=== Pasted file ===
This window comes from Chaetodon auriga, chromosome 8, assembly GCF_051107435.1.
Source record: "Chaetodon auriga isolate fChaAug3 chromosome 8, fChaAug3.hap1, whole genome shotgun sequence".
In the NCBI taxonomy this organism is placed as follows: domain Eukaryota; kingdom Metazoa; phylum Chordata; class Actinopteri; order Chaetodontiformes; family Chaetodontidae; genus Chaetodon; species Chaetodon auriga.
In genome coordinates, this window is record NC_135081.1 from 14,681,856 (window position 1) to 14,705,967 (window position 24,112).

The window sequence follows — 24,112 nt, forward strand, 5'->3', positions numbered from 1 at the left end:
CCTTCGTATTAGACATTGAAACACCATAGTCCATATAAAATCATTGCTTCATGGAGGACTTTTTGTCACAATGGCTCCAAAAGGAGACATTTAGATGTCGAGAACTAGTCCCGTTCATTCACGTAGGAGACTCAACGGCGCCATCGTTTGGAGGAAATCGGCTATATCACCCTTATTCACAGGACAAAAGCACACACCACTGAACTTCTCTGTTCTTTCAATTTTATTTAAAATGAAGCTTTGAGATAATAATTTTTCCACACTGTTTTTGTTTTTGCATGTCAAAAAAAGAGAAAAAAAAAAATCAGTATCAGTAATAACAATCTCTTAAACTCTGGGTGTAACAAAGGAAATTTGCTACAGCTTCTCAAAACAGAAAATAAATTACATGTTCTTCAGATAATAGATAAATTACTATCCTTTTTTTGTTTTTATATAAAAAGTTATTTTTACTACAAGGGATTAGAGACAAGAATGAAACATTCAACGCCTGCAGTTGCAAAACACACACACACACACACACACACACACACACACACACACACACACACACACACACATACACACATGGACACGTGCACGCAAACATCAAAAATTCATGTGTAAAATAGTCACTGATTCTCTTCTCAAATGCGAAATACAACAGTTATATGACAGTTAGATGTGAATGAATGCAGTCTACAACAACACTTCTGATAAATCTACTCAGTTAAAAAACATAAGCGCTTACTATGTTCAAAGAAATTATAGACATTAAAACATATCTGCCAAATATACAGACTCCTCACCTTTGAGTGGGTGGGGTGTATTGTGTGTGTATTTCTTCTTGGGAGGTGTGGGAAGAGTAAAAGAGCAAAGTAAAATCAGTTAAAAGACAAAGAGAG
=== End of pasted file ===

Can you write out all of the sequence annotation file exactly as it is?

This window comes from Chaetodon auriga, chromosome 8, assembly GCF_051107435.1.
Source record: "Chaetodon auriga isolate fChaAug3 chromosome 8, fChaAug3.hap1, whole genome shotgun sequence".
In the NCBI taxonomy this organism is placed as follows: domain Eukaryota; kingdom Metazoa; phylum Chordata; class Actinopteri; order Chaetodontiformes; family Chaetodontidae; genus Chaetodon; species Chaetodon auriga.
In genome coordinates, this window is record NC_135081.1 from 14,681,856 (window position 1) to 14,705,967 (window position 24,112).

The window sequence follows — 24,112 nt, forward strand, 5'->3', positions numbered from 1 at the left end:
CCTTCGTATTAGACATTGAAACACCATAGTCCATATAAAATCATTGCTTCATGGAGGACTTTTTGTCACAATGGCTCCAAAAGGAGACATTTAGATGTCGAGAACTAGTCCCGTTCATTCACGTAGGAGACTCAACGGCGCCATCGTTTGGAGGAAATCGGCTATATCACCCTTATTCACAGGACAAAAGCACACACCACTGAACTTCTCTGTTCTTTCAATTTTATTTAAAATGAAGCTTTGAGATAATAATTTTTCCACACTGTTTTTGTTTTTGCATGTCAAAAAAAGAGAAAAAAAAAAATCAGTATCAGTAATAACAATCTCTTAAACTCTGGGTGTAACAAAGGAAATTTGCTACAGCTTCTCAAAACAGAAAATAAATTACATGTTCTTCAGATAATAGATAAATTACTATCCTTTTTTTGTTTTTATATAAAAAGTTATTTTTACTACAAGGGATTAGAGACAAGAATGAAACATTCAACGCCTGCAGTTGCAAAACACACACACACACACACACACACACACACACACACACACACACACACACACACACATACACACATGGACACGTGCACGCAAACATCAAAAATTCATGTGTAAAATAGTCACTGATTCTCTTCTCAAATGCGAAATACAACAGTTATATGACAGTTAGATGTGAATGAATGCAGTCTACAACAACACTTCTGATAAATCTACTCAGTTAAAAAACATAAGCGCTTACTATGTTCAAAGAAATTATAGACATTAAAACATATCTGCCAAATATACAGACTCCTCACCTTTGAGTGGGTGGGGTGTATTGTGTGTGTATTTCTTCTTGGGAGGTGTGGGAAGAGTAAAAGAGCAAAGTAAAATCAGTTAAAAGACAAAGAGAG